It took Mel Husmann, above, three days to unpack boxes and set up his elaborate train set in the corner window of what will soon become Twisted Ranch at York and Maryland Avenue. Husmann transported about 90% of his collection to the CWE at the request of his daughter Kate Haher, executive director of CWENCID (CWE North Community Improvement District), and the organizer of the yearly Window Walk event in the neighborhood, one of her many responsibilities.
I visited Husmann, who at age 76 balks at the suggestion of retirement, and who still finds time to volunteer for the St. Vincent de Paul Society, while he was fiddling with the alignment of train tracks as his winter wonderland took shape.
“My wife Nancy and I really enjoy the area down here,” he explained, “and it’s been fun to participate in the Window Walk.” Husmann remembers the days when downtown department store windows were filled with mechanical tin soldiers, sugar plum fairies and meandering train sets. “I wanted to recreate that experience in the CWE.”“While I’ve been working here it’s meant so much to see big smiles on the kids’ faces as they walk by and peer in the windows. They’re dreaming right along with me.”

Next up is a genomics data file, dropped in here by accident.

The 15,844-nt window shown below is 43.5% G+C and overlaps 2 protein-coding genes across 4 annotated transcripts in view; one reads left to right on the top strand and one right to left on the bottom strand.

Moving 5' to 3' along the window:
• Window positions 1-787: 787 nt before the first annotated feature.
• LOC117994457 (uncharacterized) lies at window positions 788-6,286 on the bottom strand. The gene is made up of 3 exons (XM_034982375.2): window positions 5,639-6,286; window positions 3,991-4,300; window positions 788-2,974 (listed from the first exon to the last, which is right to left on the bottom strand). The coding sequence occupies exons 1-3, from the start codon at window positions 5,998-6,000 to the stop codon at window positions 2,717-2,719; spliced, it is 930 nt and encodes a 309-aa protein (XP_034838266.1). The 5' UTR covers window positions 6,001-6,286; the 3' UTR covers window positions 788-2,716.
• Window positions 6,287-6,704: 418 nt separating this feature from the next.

Husmann was a late–blooming train hobbyist. His wife Nancy’s 40th birthday gift of an indoor/outdoor LGB train engine (the one you see in the photographs), four train cars, and a simple 5′ circular track got him hooked. The collection has grown so large that it now fills boxes stacked floor-to-ceiling in one closet, and stashed in the attic too.
Until this year, the Christmas tradition at the Husmann home in Pasadena Hills featured train tracks winding throughout the first floor—”through the French doors. around the front of the fireplace,” etc. Kate and her 3 siblings were not interested in the train by the time their father started this hobby, but his granddaughters love to play with the Frozen castle and characters their grandfather added to bring his collection up-to-date.
In the window at the corner of York and Maryland, the train makes a loop through mountains, past a lake, a vintage set of Dickensian houses, a mechanical merry-go-round, and an Alpine village. Most of the scenery is made by Dept. 56, a series that is sold locally by a specialty train shop in St. Charles.
Husmann’s train will be pulling out of the CWE station after the first of the year when all the Window Walk decorations will be removed. In the meantime, other shop windows decorated by area designers are a “must see” over the next couple of weeks. The last of the CWE Window Walk programmed events takes place tomorrow, Saturday, from 1 to 5.